SWMBO made a good observation during the run-up to the Brexit vote: the BBC's news department is so concerned with 'balance' - getting in everybody's opinion - that it fails in the fundamental task of telling people which way the wind is actually blowing.

    Although, of course, that might just be a way of steering people away from news which doesn't suit its political agenda. Much like the link above does. Never mind the reality, look at the Utopia.
     
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  11. To be fair, the BBC did report on the news that the child has been removed from the Muslim fosterers (is that a word? :) )

    Ruling over 'Muslim foster case' girl - BBC News
     
  12. There's no overt policy. But it happens. Ghost in the shell / La Johannsen being one that really sticks out. Matt Damon in the great wall, there's others. I'm not defending it, I'm not defending the beeb I'm simply saying that there was no middle ground to be hit on the Skrein story. He made it about whitewashing, overtly.
     
  13. They were actually quite critical without appearing to be criticising on Today this morning. Twas quite refreshing!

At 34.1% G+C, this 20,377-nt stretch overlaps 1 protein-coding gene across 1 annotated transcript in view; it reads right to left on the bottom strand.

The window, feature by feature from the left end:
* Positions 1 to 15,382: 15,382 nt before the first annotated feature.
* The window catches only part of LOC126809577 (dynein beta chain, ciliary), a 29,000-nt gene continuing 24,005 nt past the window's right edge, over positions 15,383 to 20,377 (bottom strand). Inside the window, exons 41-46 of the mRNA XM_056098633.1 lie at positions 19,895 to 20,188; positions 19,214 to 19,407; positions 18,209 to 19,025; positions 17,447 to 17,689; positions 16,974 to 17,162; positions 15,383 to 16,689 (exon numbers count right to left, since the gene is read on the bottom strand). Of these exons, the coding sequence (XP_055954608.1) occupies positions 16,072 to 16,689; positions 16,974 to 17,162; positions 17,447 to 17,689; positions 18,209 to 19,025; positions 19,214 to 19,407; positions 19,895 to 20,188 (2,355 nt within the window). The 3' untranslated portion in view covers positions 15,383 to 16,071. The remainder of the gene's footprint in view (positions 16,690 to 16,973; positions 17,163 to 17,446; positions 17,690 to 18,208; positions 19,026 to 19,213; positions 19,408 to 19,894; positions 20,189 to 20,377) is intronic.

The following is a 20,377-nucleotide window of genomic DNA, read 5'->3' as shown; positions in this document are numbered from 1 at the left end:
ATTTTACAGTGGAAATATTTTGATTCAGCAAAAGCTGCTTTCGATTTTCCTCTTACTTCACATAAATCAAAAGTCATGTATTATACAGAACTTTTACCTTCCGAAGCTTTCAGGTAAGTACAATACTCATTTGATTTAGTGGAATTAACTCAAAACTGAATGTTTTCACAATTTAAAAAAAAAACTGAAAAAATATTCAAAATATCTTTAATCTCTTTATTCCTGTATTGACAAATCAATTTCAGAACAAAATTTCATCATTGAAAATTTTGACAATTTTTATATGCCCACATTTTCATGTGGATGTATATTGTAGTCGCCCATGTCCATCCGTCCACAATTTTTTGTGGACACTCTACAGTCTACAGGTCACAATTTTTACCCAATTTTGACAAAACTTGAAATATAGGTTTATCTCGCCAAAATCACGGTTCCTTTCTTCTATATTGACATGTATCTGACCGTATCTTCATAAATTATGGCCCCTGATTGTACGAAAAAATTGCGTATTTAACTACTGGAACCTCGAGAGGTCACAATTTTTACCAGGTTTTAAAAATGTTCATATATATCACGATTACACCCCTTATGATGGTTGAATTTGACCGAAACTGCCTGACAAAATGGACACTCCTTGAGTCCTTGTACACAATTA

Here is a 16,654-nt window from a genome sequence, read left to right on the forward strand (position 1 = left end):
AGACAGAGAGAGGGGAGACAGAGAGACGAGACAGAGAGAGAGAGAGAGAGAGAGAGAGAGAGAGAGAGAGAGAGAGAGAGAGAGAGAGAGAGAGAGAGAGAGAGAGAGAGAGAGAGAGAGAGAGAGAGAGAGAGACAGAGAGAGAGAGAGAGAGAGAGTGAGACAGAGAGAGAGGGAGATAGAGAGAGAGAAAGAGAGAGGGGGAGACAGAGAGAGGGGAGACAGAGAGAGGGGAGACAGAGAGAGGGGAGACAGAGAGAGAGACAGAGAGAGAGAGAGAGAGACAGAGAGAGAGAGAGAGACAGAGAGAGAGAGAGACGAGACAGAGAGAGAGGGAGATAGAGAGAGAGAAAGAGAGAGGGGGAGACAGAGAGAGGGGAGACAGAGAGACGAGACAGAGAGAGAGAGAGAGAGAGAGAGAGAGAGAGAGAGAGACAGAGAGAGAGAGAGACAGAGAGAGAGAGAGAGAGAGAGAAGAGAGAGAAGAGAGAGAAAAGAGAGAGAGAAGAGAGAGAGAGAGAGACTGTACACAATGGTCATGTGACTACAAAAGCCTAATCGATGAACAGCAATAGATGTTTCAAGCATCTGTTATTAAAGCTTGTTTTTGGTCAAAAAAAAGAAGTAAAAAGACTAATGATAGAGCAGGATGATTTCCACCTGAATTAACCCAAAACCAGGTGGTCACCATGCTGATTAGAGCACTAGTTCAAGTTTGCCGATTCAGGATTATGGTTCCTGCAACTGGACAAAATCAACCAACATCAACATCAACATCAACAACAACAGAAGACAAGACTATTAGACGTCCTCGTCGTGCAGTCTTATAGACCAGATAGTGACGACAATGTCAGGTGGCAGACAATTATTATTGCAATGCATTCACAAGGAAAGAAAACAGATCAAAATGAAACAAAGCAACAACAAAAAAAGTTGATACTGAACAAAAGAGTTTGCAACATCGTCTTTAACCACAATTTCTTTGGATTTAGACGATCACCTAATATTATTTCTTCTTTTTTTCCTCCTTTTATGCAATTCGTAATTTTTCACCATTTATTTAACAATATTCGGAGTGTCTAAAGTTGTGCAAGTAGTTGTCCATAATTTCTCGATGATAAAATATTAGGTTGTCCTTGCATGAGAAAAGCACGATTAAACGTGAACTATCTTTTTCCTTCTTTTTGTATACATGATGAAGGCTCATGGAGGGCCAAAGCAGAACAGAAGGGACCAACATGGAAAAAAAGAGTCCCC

14. Cold_Collation

    Cold_Collation LE Book Reviewer

    And that's fair enough. There was though significant bias - in the sense of trying to influence - in the story that was posted yesterday.

    Again, all power to the women in the story if she's managing to do the job of fostering and be empathetic. However, look at a number of issues in recent weeks, such as the effective sacking of Sarah Champion (she was effectively sacked; her resignation was just window-dressing), and the continued over-polishing of stories associated with one ethnic group in particular - "They're not all bad, you know."

    Well, no they're not. I've got plenty of Muslim friends. My next-door neighbour's mother-in-law has/had two nephews who went off and got killed fighting in Syria. I trust his mother-in-law implicitly - she's a good woman. She too is left wondering why the two nephews went, and is scathing about the activities of certain mosques - to the extent that that she removed two other youngsters from a mosque which was teaching that music is haram.

    In this case, the foster case, within 24 hours the issue had resolved anyway - at least in the sense that the child has been moved. What happens next with Tower Hamlets's social services set-up is another matter.

    Nevertheless, the best line for the BBC should have been silence.
     
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  15. I disagree. The article closes with a section that describes other types of 'white washing, mentioning instances of a non trans actors playing trans role.

    Balance could have been brought by highlighting that there are numerous instances of non white actors playing white roles. Unless of course this is not an considered an issue if the 'victim' happens to be white and that the BBC are happy to promote double standards